The economic recovery under Obama and Trump’s white-hot economy still left millions of Americans out in the cold. For every success story, there are dozens trapped in debt, even though they worked hard and did everything the right way. These payments are going to raise the question “how am I supposed to stimulate the economy when most of my income is going to student loans, medical bills and credit card debts?”

And there will be much in the line of credit card debt.

Even with the $1,000 payments, millions of people without work are still going to rely on their credit cards to fill the gaps. That will leave much of America in a deeper hole of debt than ever before. At that point, it could be another situation where the government will have to give its own citizens debt relief. Economies require citizens to spend their money on a diversity of things. Credit card and student loan debt kill that diversity.

Plus, there are other items that millions of Americans are going to fall behind on. One, of course, will be their mortgage payments, resulting in thousands of Americans losing their homes, like 2008. Many Americans are also paying for cars, which are a necessity in almost the entirety of America outside of its largest cities where public transport is nonexistent.

The negative effect of the COVID-19 virus in regards to the economy will snowball for years to come, especially in our society. You’ll see even more Americans hold off on starting families until they’re older. Animal shelters will begin to fill with animals people have given up because they can’t afford them. Unhappy marriages will stick together because a divorce could end up with both losing their home and other possessions. The trauma and fear left behind by the virus may lead to an increase in alcohol and drug abuse by people. It just goes on and on.

Hitting reset

If America doesn’t want to repeat the past where economic recessions lead to recoveries for the rich and everyone else either running on a treadmill and staying in place or finding themselves in a worse place than before, something has got to be done.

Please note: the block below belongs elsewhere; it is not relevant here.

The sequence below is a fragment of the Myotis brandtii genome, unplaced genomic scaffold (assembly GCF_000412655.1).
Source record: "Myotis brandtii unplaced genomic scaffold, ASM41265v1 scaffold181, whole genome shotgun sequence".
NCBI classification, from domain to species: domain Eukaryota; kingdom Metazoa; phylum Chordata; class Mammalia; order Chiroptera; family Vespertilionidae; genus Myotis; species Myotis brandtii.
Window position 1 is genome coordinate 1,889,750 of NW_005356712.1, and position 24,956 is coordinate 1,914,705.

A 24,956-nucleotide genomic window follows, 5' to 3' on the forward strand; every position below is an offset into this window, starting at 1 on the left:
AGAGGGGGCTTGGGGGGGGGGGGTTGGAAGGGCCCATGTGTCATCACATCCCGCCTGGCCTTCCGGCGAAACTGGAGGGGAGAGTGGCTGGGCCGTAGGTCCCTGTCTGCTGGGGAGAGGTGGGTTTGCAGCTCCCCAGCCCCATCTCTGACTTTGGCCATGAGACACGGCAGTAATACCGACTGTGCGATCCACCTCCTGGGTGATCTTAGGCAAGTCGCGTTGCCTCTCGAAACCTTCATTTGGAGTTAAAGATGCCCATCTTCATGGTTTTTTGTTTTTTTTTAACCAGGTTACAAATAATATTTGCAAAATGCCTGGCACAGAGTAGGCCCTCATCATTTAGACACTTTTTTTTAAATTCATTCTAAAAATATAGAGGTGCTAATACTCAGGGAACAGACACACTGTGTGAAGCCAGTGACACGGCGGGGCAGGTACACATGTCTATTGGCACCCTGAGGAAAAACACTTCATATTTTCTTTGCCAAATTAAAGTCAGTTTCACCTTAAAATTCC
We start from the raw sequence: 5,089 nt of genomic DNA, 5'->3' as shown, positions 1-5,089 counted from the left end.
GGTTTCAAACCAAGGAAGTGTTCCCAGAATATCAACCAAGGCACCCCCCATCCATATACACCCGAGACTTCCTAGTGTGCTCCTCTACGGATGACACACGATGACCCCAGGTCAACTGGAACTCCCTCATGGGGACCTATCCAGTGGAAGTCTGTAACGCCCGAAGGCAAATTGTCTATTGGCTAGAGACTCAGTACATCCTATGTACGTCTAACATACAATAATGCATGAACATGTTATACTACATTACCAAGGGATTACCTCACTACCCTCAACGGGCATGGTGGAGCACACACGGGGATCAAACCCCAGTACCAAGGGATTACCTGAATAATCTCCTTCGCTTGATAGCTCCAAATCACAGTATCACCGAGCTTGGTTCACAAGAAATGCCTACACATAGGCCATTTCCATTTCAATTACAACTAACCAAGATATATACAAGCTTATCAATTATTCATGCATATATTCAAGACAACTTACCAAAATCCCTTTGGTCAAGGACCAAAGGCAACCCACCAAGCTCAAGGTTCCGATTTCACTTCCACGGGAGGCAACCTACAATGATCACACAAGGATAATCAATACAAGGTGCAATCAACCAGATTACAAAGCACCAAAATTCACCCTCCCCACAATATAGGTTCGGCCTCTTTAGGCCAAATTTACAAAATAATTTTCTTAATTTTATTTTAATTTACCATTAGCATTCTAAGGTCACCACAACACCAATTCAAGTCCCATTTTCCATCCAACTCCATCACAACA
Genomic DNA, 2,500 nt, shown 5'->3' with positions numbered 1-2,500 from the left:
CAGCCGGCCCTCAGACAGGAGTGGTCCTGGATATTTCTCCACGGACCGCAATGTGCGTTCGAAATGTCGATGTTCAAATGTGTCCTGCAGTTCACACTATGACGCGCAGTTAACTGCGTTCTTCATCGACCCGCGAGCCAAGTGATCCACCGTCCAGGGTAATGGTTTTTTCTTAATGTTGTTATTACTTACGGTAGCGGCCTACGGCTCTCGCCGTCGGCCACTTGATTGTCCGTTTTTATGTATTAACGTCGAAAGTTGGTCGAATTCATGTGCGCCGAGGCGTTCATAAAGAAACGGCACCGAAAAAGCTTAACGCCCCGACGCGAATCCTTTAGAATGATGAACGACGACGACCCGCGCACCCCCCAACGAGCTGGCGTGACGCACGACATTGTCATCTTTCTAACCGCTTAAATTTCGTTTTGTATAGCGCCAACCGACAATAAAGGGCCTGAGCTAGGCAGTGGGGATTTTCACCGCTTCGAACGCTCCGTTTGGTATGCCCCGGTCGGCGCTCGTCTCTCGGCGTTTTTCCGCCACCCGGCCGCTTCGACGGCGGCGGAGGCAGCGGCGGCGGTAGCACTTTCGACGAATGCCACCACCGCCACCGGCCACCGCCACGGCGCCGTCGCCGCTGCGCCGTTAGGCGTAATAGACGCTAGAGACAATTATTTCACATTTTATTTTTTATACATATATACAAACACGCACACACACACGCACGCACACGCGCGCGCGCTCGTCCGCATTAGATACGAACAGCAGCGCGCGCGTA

This doesn’t mean that Americans need to adopt socialism. But they are going to need a system that both makes it easier for them to recover and be more prosperous than before. One that protects the most vulnerable instead of the richest.

How that will (and if) it will be done remains to be seen. America is already in a state where it needs to be rebuilt. Rebuilding could take the form of starter grants for lower-income people who want want to create a business. Creating new income tax brackets for the richest Americans and removing them for those who make less than a certain amount. Creation of more civil services for Americans, particularly young ones, to work in. Expanding the government workforce on a state level. Tying the wages of the highest paid person in the company to the lowest paid person. So on and so on.

There are lots of options, but they don’t fit the mold of what many people consider the “American” way of doing things. But sticking to the “American” way of doing things could hurt our future even more. That way of thinking needs to be done away with and a new openness to creative and progressive thinking needs to be embraced.

If America wants to come out of COVID-19 stronger than before, then a reset button on its economic system is going to need to be hit. If it isn’t, then we’re going to be back in the cycle where the rich get richer and the poor get poorer.

Weirdo who writes futurist-tinged columns about technology and science’s impact on society by night. Unfortunately, 2020 compels me to do politics too.